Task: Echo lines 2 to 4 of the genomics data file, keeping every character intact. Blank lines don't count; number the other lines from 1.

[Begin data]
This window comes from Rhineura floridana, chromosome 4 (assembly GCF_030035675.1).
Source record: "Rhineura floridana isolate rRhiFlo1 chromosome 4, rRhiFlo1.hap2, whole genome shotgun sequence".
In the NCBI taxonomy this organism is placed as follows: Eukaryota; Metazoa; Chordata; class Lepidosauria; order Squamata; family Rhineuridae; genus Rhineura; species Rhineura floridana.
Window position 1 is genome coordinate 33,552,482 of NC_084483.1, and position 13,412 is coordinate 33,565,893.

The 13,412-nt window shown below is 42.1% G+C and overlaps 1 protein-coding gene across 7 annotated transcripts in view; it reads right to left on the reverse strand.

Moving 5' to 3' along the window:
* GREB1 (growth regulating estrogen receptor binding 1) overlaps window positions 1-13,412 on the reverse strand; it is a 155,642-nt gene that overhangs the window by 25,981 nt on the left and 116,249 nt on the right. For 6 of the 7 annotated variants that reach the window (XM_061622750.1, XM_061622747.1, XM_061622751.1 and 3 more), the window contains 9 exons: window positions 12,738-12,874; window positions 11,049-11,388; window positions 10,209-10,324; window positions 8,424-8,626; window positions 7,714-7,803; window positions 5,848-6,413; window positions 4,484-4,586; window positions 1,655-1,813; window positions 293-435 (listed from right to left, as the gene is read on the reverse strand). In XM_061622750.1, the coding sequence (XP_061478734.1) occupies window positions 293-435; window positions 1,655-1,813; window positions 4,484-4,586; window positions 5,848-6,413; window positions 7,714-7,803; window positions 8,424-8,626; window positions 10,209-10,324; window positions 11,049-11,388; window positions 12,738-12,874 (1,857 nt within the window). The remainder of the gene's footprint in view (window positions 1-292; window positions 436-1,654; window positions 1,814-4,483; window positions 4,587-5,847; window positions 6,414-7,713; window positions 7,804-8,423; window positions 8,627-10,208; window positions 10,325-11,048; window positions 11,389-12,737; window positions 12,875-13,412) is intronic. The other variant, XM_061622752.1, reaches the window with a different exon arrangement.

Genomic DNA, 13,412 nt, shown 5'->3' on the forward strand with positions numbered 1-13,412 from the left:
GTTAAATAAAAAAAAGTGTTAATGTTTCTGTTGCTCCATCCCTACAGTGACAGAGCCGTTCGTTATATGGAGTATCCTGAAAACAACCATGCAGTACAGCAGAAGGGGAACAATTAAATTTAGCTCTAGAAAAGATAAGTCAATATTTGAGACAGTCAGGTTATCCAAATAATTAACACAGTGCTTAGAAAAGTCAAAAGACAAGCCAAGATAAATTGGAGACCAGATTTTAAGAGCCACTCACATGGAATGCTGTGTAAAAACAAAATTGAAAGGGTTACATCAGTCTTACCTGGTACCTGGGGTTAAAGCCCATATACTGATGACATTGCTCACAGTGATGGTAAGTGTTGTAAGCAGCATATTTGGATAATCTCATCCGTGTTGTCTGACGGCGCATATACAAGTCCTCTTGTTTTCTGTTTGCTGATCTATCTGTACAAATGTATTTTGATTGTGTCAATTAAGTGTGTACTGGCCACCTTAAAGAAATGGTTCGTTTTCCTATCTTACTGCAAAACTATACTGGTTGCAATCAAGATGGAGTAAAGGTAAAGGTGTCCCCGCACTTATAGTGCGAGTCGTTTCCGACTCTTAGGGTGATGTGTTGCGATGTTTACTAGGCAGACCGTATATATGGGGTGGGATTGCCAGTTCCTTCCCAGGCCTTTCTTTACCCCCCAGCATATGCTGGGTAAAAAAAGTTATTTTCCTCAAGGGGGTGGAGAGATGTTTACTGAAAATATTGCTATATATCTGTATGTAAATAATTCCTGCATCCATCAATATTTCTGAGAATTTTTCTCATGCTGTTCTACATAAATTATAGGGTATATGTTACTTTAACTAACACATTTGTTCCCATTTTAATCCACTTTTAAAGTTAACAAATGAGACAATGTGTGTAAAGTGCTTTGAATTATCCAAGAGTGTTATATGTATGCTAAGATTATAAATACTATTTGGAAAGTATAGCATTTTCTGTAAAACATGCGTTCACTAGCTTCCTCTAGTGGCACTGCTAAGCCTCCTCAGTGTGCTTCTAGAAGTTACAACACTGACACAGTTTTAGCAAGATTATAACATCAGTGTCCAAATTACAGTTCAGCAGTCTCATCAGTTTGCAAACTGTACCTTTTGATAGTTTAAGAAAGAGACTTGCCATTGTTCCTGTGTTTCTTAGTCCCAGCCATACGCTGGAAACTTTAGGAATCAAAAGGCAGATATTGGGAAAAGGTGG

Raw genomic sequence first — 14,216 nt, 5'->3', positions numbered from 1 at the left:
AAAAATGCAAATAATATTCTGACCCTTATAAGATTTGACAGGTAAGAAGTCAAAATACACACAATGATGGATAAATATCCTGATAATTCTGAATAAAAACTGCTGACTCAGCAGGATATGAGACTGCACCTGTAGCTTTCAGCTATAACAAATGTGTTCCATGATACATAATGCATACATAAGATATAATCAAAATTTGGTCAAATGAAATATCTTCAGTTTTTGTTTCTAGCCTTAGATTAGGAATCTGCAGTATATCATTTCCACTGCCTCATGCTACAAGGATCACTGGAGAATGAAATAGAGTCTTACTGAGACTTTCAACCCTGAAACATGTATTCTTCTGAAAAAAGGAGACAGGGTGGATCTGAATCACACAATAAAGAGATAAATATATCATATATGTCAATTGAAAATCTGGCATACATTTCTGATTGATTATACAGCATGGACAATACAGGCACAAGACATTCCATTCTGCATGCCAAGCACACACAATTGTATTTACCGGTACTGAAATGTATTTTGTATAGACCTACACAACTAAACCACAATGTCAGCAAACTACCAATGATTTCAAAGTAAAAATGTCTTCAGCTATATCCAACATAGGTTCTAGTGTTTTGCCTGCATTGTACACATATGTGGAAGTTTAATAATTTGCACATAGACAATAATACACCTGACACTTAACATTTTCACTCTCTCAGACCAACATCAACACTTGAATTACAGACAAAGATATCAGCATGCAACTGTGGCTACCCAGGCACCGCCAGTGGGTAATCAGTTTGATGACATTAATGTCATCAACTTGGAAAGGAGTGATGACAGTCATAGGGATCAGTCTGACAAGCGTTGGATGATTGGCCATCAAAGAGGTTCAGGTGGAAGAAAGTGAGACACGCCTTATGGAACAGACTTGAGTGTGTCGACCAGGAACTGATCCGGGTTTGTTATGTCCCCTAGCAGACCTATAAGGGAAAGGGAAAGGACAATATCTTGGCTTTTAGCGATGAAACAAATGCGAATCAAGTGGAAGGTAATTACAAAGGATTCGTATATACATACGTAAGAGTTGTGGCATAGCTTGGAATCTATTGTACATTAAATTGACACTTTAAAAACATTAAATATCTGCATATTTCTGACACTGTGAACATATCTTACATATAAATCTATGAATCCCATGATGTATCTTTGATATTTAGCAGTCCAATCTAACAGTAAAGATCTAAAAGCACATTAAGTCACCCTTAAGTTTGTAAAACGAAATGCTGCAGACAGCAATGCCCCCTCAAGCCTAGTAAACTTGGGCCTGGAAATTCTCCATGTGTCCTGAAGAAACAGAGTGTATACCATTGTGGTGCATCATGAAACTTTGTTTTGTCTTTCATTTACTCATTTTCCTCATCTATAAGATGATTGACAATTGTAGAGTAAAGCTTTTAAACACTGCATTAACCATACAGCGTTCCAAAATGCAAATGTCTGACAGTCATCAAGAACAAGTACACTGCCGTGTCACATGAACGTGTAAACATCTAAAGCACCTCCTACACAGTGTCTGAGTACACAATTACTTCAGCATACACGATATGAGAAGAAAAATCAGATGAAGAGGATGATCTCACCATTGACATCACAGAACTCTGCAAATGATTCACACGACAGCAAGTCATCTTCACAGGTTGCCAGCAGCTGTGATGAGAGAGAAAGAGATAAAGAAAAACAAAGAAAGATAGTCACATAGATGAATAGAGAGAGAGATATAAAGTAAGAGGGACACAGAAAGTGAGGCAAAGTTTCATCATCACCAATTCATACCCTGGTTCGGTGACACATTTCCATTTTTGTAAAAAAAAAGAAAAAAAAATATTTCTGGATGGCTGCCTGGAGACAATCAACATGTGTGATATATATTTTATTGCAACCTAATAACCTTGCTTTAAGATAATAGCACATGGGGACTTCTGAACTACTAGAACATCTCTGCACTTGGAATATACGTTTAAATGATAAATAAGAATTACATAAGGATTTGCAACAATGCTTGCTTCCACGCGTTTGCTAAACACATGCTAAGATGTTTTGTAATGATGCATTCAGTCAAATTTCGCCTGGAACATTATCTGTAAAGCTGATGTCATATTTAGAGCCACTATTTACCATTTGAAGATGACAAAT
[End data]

Source record: "Rhineura floridana isolate rRhiFlo1 chromosome 4, rRhiFlo1.hap2, whole genome shotgun sequence".
In the NCBI taxonomy this organism is placed as follows: Eukaryota; Metazoa; Chordata; class Lepidosauria; order Squamata; family Rhineuridae; genus Rhineura; species Rhineura floridana.
Window position 1 is genome coordinate 33,552,482 of NC_084483.1, and position 13,412 is coordinate 33,565,893.